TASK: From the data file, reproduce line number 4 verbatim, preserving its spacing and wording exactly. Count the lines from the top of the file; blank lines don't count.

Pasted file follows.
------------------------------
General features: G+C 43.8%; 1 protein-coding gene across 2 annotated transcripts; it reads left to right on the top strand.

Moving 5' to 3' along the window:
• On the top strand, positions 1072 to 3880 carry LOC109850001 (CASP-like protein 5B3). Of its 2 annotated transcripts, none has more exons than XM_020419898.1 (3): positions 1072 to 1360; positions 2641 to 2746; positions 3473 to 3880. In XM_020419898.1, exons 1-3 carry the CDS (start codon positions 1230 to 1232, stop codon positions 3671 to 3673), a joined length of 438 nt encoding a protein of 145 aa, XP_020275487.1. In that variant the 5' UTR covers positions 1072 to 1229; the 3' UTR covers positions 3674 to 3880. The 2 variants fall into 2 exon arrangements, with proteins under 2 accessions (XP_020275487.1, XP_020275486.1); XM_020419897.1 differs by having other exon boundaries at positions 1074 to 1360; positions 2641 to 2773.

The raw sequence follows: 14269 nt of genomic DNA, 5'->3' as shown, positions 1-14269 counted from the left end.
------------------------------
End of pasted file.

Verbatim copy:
The raw sequence follows: 14269 nt of genomic DNA, 5'->3' as shown, positions 1-14269 counted from the left end.